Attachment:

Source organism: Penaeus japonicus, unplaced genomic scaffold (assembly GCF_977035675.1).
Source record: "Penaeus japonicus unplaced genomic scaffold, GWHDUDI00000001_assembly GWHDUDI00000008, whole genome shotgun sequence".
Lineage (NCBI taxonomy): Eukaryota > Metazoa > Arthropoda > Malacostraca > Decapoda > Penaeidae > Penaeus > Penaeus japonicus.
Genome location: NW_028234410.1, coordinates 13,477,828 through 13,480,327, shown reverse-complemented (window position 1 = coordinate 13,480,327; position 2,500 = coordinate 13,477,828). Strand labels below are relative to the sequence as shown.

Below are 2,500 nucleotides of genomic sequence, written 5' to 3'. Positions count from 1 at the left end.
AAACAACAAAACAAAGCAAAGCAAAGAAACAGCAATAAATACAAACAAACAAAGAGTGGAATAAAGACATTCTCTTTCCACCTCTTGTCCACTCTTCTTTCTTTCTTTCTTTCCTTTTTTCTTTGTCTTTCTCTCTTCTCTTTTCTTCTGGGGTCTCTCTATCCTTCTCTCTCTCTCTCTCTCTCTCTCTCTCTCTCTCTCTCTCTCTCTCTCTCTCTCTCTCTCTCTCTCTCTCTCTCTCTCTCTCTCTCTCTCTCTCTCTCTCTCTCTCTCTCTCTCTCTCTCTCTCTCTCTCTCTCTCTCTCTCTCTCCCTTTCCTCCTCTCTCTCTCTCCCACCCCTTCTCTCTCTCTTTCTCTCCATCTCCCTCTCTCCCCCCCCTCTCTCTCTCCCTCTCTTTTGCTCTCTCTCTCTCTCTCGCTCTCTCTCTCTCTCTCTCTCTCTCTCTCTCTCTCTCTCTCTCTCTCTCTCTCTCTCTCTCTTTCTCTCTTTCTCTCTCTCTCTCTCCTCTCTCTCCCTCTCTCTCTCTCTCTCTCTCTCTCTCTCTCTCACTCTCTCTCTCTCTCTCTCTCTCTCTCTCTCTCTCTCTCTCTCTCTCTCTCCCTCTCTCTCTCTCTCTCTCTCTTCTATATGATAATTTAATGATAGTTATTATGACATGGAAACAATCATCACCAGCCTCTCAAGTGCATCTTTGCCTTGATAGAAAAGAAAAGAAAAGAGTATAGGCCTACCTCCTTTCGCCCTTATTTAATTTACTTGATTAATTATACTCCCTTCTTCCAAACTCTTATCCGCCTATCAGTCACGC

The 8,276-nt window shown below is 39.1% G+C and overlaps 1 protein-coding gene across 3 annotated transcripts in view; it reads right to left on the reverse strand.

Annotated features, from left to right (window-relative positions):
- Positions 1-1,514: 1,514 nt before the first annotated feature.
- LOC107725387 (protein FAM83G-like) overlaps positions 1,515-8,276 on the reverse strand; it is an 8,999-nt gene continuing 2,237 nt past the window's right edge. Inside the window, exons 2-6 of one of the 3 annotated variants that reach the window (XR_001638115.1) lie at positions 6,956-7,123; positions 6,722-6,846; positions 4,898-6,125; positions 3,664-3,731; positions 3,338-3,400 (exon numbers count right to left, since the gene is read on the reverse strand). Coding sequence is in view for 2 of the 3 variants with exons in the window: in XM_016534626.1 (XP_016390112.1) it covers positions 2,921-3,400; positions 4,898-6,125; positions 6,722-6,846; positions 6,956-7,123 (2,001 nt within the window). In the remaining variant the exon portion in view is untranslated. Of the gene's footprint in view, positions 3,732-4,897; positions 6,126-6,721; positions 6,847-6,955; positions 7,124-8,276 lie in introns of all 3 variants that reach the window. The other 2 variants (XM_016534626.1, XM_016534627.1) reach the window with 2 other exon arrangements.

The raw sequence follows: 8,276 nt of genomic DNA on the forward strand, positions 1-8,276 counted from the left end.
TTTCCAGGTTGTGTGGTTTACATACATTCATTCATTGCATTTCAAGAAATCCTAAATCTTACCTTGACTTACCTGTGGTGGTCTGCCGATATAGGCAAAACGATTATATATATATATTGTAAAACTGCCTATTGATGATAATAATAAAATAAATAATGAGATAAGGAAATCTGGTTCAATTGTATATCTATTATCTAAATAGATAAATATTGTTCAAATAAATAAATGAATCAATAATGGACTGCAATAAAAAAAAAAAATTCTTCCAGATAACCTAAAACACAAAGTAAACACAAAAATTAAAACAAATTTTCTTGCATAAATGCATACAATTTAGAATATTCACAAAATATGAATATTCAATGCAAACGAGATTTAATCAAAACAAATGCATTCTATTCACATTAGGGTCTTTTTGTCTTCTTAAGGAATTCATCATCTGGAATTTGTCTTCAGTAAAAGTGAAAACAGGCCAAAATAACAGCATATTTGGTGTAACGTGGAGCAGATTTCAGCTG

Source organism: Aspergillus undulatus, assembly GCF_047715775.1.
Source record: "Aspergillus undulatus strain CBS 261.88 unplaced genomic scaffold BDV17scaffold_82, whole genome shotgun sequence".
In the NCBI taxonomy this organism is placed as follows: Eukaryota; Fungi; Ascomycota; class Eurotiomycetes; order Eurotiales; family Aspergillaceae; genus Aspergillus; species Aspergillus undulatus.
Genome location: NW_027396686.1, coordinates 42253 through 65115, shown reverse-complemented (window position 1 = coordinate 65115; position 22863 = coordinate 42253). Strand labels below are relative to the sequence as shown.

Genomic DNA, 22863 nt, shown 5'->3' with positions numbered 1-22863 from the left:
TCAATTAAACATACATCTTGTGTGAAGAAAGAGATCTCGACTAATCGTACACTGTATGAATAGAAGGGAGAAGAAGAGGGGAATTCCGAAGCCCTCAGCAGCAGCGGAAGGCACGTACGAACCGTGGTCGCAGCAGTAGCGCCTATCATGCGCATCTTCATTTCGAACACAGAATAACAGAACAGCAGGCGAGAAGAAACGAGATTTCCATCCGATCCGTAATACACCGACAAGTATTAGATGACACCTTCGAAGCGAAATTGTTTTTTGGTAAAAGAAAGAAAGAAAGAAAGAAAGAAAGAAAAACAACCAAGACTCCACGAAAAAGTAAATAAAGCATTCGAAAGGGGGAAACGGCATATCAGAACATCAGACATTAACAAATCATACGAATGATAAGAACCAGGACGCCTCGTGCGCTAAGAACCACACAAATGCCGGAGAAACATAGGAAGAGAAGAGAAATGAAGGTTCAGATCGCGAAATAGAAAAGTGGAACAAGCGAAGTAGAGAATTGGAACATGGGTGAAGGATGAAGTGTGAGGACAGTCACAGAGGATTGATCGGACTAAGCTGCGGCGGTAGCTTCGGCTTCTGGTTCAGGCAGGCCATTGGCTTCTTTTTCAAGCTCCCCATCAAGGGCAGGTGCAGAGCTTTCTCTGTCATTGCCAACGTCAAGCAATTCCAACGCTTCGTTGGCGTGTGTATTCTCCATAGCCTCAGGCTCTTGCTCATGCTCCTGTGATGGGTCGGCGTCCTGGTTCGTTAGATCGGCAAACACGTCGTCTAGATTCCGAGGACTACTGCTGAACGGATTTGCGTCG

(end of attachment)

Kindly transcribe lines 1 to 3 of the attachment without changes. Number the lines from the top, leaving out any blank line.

Source organism: Penaeus japonicus, unplaced genomic scaffold (assembly GCF_977035675.1).
Source record: "Penaeus japonicus unplaced genomic scaffold, GWHDUDI00000001_assembly GWHDUDI00000008, whole genome shotgun sequence".
Lineage (NCBI taxonomy): Eukaryota > Metazoa > Arthropoda > Malacostraca > Decapoda > Penaeidae > Penaeus > Penaeus japonicus.